I saw some discussion of whether France will invoke Article 5, mostly on the part of Americans who were wondering what President Obama's response will be if that happens, given his less than stellar performance at various press conferences since Friday. There is also a discussion of the alternatives in the Jerusalem Post. My own opinion is that, given France's ambivalent attitude to NATO throughout its history, Article 5 will not be invoked.
I wrote that yesterday but thought I'd not post till today though I did spend some time on other sites arguing just that - France will not invoke Article 5 as they will not want to have NATO fighting the battle.
Today it is clear: President Hollande is trying to use the EU though most probably he will require American fire power at some stage. But not through NATO. Oh no. That is not at all what France wants to see.
EurActiv tells us that France 'at war' inaugurates EU mutual defence clause, the one whose purpose it was to supplant NATO in defence matters. After all, who wants to be told endlessly that it was not the EU that kept peace in Western Europe all these decades but NATO, US troops and the nuclear umbrella?
President François Hollande said he will invoke the European Union's ‘mutual defence clause’ for the first time to combat the perpetrators of the Paris attacks, betting on EU support over NATO in the country's fight against the Islamic State.Quite what that solidarity will consist of is not clear at this stage but it will be a famous victory (perhaps). It is possible that the various arrests that are being conducted in connection with les événements in Germany and Belgium and, soon, in other countries will be described as an example of Article 42.7 at work.
Speaking on Monday (16 November) during a joint session of both houses of parliament in Versailles, Hollande said that "France is at war" and that the jihadist group is “not only an enemy of France but an enemy of Europe”.
Following the killing of 129 people on Friday (13 November), Hollande said that France is committed to “destroying” Islamic State.
In a surprise move, he told lawmakers that France will invoke article 42.7 of the EU Treaty during a meeting of EU defence ministers on Tuesday (17 November). The article “provides that when a state is attacked, all member states must bring their solidarity to address the aggression”, Hollande reminded.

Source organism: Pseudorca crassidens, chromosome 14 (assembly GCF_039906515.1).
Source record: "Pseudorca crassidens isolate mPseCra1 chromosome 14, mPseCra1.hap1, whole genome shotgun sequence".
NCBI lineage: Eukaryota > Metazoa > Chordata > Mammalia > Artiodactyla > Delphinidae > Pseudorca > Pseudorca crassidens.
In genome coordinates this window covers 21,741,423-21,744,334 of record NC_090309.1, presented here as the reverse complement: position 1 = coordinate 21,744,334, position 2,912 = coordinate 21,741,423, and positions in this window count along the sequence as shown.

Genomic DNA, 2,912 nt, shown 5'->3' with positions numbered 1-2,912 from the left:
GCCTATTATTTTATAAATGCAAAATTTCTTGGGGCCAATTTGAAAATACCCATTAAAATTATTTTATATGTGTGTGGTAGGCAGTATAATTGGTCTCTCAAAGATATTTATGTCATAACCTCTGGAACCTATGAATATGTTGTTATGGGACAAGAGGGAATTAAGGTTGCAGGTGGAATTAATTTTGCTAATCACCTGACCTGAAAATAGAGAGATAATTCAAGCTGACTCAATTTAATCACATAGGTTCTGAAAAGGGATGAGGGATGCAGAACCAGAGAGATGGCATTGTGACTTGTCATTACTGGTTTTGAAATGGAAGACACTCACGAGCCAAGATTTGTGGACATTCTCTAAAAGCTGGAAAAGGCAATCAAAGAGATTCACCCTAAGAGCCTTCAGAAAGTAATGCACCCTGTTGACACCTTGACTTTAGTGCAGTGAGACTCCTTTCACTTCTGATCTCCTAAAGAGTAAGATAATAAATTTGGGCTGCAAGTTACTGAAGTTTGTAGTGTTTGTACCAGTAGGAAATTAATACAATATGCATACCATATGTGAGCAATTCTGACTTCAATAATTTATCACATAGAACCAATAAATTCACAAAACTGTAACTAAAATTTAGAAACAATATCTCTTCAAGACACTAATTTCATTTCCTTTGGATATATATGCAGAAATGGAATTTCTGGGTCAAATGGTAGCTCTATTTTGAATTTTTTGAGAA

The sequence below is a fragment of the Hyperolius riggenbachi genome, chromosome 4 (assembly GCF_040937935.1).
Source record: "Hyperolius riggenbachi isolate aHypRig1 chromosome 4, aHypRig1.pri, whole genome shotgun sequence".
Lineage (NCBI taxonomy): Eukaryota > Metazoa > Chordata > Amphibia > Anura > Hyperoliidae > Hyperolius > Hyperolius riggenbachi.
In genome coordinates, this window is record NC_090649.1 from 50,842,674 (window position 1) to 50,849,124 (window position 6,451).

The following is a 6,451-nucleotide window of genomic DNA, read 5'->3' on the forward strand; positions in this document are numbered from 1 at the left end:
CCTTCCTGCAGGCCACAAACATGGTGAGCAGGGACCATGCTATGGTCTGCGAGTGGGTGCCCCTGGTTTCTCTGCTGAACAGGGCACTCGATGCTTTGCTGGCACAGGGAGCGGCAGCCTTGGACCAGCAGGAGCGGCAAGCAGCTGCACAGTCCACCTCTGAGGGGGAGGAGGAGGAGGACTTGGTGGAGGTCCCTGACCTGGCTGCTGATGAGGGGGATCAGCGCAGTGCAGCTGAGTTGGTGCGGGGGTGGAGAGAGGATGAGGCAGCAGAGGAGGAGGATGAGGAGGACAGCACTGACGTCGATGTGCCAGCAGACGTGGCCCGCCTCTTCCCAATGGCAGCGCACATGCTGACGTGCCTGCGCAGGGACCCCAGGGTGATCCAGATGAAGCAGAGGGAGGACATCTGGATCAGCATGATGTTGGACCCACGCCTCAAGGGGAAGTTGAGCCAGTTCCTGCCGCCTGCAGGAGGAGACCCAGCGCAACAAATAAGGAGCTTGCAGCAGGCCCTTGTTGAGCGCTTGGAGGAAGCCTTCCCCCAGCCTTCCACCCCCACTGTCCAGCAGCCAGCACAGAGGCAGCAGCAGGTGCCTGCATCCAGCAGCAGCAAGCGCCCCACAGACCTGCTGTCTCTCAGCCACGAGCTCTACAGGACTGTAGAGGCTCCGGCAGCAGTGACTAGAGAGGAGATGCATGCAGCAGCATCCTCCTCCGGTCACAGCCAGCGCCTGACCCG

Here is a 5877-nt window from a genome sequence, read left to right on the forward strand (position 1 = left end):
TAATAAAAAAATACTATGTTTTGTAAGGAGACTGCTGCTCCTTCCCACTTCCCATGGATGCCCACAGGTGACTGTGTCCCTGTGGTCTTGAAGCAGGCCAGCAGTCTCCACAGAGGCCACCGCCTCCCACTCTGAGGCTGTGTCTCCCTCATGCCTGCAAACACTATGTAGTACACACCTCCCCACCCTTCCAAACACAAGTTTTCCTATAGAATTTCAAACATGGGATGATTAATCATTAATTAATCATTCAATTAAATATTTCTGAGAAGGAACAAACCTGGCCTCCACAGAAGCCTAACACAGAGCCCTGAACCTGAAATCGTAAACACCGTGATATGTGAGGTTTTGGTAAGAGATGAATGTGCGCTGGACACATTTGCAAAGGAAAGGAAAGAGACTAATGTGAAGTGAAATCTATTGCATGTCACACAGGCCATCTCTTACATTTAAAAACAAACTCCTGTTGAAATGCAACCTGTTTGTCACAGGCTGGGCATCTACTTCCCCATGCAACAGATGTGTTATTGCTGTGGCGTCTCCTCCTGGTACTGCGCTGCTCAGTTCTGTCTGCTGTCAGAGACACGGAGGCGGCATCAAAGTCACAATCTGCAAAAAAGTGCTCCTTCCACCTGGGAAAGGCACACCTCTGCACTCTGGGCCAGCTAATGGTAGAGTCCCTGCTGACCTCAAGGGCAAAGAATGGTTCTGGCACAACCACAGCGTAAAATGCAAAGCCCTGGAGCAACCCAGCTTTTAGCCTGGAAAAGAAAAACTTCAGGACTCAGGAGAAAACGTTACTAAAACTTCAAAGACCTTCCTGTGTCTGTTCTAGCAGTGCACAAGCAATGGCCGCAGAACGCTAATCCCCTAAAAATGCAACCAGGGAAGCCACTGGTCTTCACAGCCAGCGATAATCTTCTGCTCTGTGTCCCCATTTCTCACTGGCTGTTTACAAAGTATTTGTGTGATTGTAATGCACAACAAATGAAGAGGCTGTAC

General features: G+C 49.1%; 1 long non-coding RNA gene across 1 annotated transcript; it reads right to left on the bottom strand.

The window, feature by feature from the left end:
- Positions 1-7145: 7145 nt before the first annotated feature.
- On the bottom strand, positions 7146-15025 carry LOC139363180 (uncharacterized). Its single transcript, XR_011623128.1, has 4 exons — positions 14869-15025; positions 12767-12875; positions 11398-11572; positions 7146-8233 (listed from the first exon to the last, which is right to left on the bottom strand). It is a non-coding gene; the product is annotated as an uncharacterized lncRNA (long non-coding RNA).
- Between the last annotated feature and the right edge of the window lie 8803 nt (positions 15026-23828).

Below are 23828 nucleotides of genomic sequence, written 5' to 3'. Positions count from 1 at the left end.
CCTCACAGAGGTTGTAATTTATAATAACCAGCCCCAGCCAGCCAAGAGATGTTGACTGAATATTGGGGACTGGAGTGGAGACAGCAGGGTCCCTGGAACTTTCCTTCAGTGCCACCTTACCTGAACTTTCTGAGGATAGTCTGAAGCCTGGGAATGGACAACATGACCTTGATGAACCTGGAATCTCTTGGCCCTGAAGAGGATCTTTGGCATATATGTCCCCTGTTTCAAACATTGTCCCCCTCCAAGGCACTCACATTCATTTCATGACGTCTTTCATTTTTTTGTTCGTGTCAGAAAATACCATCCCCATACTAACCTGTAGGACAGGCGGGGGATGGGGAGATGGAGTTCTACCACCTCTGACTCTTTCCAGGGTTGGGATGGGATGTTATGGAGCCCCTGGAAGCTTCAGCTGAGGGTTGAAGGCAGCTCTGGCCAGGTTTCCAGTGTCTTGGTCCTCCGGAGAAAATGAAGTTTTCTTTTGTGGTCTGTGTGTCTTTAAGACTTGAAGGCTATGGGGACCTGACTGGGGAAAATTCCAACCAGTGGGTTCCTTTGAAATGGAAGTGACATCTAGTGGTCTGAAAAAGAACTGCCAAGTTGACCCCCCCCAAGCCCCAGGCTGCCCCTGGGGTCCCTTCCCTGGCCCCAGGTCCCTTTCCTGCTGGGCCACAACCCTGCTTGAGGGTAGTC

The story is picked up by EUObserver who also say
"The enemy is Daesh," he said, using the Arabic name for the Islamic State group.A coalition of the willing, in fact.
"We shall not just contain it, but destroy it," he said, adding that France will "intensify its operations" in Syria following Monday's raids.
Hollande also wants to build "a large and unique coalition" against the terrorist group.
He announced that France has asked for a meeting and a resolution from the UN Security Council.Does that mean that the sale of Mistrals will go ahead after all?
He also said that he will soon meet US and Russian presidents, Barack Obama and Vladimir Putin, "to join our forces and reach a conclusion that has been too long overdue."
So, not NATO but the UN Security Council and the EU with American and Russian lifting power and France in charge.
There are also reports of NATO and EU promising to work together though why that should be necessary, given that the EU member states who are likely to do anything are also members of NATO is unclear. But it makes everyone seem important.
NATO and the European Union must work closely to prevent more attacks like those in Paris, the head of the Western military alliance said on Monday, underscoring the risks of unconventional warfare such as cyber attacks and radicalism.This is not the first time France has tried to use a crisis to undermine NATO, push forward the EU and position herself as the lynchpin between Europe, the US and Russia (it used to be the Soviet Union). This time the stakes are very high, especially for France, who experienced the second organized terrorist attack in ten months.
European officials are struggling to provide quick answers on how to counter the threat from Islamic State and other militant groups at a time of falling defense budgets, the lack of a common EU security policy and an overlap with NATO.
"We will redouble our efforts and work even more closely ... to counter the rise of extremism, which can inspire such horrific attacks here at home," said NATO Secretary-General Jens Stoltenberg.
Speaking alongside EU foreign policy chief Federica Mogherini, Stoltenberg said NATO and the EU could no longer afford to develop parallel policies towards similar ends. They should work together "hand-in-hand".